Mike Isaac

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LinkedIn Shuts Down “Bang With Professionals” Hook-Up App

linkedin_developers

It’s not like they didn’t see it coming.

Not more than a week after launching a beta version of an app, LinkedIn is revoking its API access to social hook-up app “Bang With Professionals,” a site which aimed to connect potential, uh, lovers, using LinkedIn’s professional network.

“We all knew it was only a matter of time before our API key was revoked. Well, it just was!” the founders of the site wrote on its landing page on Friday morning.

The company — if you can call two people who slapped together a beta app over three days a “company” — made sure to note that users who signed up shouldn’t be worried about their data. “Don’t worry, your data was safe all along,” the founders wrote. “We just deleted all of the user ids and the only thing that will be left is this landing page.”

It was sort of an inevitability, as the founders — who continue to remain anonymous — acknowledge. As LinkedIn states, “We believe this developer and application are in violation of our LinkedIn Developer TOS as they are using our APIs in a manner that are inconsistent with the goals of our Developer Program,” the company told AllThingsD in a statement. “As a result we have disabled their access to the LinkedIn APIs.”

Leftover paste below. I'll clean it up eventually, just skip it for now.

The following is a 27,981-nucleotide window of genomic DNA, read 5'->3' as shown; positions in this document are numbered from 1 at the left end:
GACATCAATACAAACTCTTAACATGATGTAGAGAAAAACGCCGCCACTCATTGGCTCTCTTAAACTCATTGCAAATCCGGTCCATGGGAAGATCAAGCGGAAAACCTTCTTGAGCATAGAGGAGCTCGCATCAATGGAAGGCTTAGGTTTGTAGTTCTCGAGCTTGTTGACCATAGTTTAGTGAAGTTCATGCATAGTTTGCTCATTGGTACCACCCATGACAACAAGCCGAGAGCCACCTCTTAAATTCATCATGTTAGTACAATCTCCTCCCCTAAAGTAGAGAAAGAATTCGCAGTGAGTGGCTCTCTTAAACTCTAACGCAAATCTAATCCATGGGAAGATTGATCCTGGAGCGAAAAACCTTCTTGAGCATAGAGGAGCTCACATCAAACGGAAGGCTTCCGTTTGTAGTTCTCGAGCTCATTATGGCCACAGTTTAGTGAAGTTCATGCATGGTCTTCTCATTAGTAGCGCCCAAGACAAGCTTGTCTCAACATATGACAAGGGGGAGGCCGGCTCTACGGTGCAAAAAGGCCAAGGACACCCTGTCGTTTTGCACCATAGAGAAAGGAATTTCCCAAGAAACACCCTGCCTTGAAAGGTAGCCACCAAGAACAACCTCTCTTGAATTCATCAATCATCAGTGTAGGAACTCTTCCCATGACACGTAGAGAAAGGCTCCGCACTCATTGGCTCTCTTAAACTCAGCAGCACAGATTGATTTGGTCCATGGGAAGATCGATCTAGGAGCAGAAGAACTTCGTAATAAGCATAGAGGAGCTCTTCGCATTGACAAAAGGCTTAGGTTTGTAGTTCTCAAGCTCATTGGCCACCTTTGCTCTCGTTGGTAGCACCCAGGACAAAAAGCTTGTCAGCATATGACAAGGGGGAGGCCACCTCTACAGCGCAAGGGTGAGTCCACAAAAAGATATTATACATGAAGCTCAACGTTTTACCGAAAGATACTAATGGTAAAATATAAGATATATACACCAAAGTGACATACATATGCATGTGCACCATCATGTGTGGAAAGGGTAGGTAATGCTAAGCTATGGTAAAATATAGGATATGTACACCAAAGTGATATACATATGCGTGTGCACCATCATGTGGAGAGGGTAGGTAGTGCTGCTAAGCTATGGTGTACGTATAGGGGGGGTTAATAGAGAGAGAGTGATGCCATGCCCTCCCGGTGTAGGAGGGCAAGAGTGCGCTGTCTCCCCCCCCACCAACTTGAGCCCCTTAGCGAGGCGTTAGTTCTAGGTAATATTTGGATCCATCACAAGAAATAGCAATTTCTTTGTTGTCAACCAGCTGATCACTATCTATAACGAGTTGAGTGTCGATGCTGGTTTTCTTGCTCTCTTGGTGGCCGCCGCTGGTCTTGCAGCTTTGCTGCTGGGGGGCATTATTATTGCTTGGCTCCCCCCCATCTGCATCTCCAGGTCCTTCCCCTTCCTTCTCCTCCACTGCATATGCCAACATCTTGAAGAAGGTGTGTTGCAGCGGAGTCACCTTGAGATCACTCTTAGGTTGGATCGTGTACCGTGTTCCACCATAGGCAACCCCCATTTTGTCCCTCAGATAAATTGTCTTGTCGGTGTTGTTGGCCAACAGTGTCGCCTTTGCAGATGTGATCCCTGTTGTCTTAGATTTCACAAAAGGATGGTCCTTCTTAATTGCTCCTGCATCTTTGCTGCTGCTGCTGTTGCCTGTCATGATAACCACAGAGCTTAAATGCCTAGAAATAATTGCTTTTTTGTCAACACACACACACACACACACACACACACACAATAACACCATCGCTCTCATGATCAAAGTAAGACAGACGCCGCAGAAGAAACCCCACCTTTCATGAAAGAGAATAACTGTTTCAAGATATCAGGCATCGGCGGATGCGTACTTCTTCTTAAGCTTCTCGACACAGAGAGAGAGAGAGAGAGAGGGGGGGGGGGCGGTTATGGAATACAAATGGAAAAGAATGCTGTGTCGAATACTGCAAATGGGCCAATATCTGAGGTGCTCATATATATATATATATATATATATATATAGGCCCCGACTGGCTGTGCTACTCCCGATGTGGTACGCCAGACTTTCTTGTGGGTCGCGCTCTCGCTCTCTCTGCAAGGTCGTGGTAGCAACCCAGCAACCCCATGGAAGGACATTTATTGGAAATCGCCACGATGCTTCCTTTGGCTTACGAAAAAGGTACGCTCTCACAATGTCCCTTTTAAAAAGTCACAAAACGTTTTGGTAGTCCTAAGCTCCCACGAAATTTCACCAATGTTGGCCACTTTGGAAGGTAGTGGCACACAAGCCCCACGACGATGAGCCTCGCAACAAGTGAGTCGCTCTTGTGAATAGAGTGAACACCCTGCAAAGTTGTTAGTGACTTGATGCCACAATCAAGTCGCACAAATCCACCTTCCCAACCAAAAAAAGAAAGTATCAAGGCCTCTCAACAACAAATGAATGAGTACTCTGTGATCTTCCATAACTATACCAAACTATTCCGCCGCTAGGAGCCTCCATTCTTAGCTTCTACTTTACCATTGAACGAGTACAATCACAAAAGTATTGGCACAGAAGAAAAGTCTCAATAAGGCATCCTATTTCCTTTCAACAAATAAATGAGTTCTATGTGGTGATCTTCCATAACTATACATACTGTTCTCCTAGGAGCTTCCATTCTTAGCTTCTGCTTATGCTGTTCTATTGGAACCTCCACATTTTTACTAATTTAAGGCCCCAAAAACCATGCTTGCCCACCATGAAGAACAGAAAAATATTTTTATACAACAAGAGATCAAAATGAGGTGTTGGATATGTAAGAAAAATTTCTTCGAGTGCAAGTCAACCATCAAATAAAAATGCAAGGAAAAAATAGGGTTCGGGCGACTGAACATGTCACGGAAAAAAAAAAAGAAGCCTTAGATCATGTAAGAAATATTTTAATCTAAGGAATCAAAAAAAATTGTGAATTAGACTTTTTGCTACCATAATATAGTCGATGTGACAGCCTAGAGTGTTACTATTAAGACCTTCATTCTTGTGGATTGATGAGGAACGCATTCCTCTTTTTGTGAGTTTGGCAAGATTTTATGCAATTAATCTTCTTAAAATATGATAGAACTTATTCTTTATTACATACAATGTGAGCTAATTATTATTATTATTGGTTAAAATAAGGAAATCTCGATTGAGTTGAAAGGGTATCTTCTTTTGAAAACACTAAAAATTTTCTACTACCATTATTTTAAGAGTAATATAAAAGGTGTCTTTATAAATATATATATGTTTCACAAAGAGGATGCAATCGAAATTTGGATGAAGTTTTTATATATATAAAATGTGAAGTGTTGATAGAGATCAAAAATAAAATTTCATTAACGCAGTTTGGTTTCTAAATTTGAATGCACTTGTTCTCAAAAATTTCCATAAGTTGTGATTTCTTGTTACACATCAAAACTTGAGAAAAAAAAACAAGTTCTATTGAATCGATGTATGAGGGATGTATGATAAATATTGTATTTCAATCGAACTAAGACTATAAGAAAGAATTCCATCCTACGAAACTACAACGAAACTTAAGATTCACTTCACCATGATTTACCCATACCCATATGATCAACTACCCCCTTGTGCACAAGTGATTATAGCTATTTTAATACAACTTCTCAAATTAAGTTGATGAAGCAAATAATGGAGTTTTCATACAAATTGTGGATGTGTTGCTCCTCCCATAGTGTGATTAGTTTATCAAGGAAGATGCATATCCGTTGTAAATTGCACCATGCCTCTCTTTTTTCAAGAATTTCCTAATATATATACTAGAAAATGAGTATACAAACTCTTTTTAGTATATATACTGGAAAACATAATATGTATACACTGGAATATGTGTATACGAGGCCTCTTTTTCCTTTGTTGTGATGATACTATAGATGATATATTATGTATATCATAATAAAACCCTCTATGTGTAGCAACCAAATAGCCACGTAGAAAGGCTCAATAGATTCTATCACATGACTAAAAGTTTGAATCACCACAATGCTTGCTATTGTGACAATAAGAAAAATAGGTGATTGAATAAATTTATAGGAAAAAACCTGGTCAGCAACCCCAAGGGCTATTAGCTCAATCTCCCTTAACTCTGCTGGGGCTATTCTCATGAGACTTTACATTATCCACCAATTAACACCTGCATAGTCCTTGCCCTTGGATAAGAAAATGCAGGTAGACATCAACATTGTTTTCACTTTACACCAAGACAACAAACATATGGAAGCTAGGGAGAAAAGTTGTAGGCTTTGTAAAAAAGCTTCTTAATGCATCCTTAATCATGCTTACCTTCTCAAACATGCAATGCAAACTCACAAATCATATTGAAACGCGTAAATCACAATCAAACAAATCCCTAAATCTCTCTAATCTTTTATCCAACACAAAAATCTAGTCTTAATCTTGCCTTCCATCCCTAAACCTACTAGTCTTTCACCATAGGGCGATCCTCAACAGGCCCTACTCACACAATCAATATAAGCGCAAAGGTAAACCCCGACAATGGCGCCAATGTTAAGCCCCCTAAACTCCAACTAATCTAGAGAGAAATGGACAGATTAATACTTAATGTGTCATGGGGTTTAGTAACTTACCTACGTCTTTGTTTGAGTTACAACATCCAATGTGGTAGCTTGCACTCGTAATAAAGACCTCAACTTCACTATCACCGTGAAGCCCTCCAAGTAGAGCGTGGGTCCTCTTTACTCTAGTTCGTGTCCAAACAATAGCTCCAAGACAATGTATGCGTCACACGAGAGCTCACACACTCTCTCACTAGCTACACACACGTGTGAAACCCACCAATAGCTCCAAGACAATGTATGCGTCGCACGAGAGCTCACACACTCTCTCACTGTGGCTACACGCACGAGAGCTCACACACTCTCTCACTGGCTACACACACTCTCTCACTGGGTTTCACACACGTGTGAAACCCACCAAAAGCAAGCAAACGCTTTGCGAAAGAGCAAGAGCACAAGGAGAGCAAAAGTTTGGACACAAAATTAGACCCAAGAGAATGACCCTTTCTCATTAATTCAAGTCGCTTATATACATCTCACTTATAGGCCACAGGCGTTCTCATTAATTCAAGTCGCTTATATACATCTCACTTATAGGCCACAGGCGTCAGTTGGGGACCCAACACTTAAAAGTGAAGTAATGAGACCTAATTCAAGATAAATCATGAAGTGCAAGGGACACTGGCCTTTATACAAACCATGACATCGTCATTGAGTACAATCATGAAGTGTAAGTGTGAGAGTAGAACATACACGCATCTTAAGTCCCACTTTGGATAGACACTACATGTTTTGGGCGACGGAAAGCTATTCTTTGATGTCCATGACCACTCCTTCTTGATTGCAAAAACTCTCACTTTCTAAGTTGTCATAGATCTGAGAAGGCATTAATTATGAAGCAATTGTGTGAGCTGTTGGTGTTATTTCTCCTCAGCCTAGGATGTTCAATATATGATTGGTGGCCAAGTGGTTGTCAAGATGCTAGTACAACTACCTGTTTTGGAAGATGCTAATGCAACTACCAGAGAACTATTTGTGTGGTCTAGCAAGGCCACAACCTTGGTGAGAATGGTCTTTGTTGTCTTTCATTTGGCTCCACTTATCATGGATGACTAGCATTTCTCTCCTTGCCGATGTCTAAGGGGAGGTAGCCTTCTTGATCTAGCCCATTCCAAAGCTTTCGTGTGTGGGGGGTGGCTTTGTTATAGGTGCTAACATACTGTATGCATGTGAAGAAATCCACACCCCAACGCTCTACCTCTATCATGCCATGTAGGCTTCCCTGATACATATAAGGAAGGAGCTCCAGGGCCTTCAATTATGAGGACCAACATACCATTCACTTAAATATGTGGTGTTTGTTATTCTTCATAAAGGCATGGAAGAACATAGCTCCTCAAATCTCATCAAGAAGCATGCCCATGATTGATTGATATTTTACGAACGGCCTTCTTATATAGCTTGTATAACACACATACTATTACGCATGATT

In particular, the app violated Section III, part A.2.C of LinkedIn’s developer terms of service, which explicitly prohibits the promotion of “adult activities.” (In other words, no “banging,” please.)

But it sounds like there’s no real bad blood here. The site came to a fruition “as a joke,” no doubt spurred by the rise of “Bang With Friends,” the app that connects people willing to participate in one-night stands using Facebook’s social network and API. (Though as of Friday, that site is still up and running.)

“We’d like everyone to know we were just having a good time testing technologies and seeing how far it could go before we would be revoked,” Kate Doe, one of the folks working on the app, told me in an email. “We’ll probably sell the domain to whoever wants to pay for it. Maybe recovering our 57 dollars in the process.”

In a time where larger social companies like Facebook and Twitter are often publicly on the outs with their respective developer networks, it’s sort of nice to see an amicable ending to what amounted to a goof in good fun.

Oh, and my condolences to those business types eager to have used the app for a quick co-worker fling. There’s always the water cooler.


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